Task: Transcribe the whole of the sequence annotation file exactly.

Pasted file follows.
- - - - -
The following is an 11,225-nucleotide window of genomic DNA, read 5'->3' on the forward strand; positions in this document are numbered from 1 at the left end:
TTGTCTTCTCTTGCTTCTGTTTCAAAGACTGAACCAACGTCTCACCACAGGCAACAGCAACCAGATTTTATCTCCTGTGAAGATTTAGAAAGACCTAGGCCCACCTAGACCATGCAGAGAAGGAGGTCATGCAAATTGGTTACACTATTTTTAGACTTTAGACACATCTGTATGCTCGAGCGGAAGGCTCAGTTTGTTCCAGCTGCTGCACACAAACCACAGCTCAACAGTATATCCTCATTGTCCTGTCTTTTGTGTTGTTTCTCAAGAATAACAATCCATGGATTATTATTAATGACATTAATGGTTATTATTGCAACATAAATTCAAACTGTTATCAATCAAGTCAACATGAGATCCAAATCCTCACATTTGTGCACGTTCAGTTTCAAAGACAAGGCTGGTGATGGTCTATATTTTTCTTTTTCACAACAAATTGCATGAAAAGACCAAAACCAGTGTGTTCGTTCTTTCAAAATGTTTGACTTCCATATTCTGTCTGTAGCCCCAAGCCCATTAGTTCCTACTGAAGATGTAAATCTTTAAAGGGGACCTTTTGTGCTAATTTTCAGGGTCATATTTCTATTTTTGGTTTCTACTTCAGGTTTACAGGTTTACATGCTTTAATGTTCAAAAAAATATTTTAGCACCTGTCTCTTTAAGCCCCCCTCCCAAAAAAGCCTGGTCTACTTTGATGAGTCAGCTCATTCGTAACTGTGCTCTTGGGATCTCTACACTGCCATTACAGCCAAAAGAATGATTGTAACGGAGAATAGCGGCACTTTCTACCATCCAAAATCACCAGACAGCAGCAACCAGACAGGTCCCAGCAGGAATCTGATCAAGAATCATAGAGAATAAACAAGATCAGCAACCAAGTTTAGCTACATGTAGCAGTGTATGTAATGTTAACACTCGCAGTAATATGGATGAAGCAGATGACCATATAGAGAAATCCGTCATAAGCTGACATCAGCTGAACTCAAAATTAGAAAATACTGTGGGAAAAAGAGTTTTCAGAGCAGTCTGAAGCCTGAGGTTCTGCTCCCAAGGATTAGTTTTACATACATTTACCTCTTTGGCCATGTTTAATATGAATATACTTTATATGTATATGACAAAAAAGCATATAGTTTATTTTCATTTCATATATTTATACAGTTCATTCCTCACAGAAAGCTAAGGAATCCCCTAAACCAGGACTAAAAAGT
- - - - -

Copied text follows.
The following is an 11,225-nucleotide window of genomic DNA, read 5'->3' on the forward strand; positions in this document are numbered from 1 at the left end:
TTGTCTTCTCTTGCTTCTGTTTCAAAGACTGAACCAACGTCTCACCACAGGCAACAGCAACCAGATTTTATCTCCTGTGAAGATTTAGAAAGACCTAGGCCCACCTAGACCATGCAGAGAAGGAGGTCATGCAAATTGGTTACACTATTTTTAGACTTTAGACACATCTGTATGCTCGAGCGGAAGGCTCAGTTTGTTCCAGCTGCTGCACACAAACCACAGCTCAACAGTATATCCTCATTGTCCTGTCTTTTGTGTTGTTTCTCAAGAATAACAATCCATGGATTATTATTAATGACATTAATGGTTATTATTGCAACATAAATTCAAACTGTTATCAATCAAGTCAACATGAGATCCAAATCCTCACATTTGTGCACGTTCAGTTTCAAAGACAAGGCTGGTGATGGTCTATATTTTTCTTTTTCACAACAAATTGCATGAAAAGACCAAAACCAGTGTGTTCGTTCTTTCAAAATGTTTGACTTCCATATTCTGTCTGTAGCCCCAAGCCCATTAGTTCCTACTGAAGATGTAAATCTTTAAAGGGGACCTTTTGTGCTAATTTTCAGGGTCATATTTCTATTTTTGGTTTCTACTTCAGGTTTACAGGTTTACATGCTTTAATGTTCAAAAAAATATTTTAGCACCTGTCTCTTTAAGCCCCCCTCCCAAAAAAGCCTGGTCTACTTTGATGAGTCAGCTCATTCGTAACTGTGCTCTTGGGATCTCTACACTGCCATTACAGCCAAAAGAATGATTGTAACGGAGAATAGCGGCACTTTCTACCATCCAAAATCACCAGACAGCAGCAACCAGACAGGTCCCAGCAGGAATCTGATCAAGAATCATAGAGAATAAACAAGATCAGCAACCAAGTTTAGCTACATGTAGCAGTGTATGTAATGTTAACACTCGCAGTAATATGGATGAAGCAGATGACCATATAGAGAAATCCGTCATAAGCTGACATCAGCTGAACTCAAAATTAGAAAATACTGTGGGAAAAAGAGTTTTCAGAGCAGTCTGAAGCCTGAGGTTCTGCTCCCAAGGATTAGTTTTACATACATTTACCTCTTTGGCCATGTTTAATATGAATATACTTTATATGTATATGACAAAAAAGCATATAGTTTATTTTCATTTCATATATTTATACAGTTCATTCCTCACAGAAAGCTAAGGAATCCCCTAAACCAGGACTAAAAAGT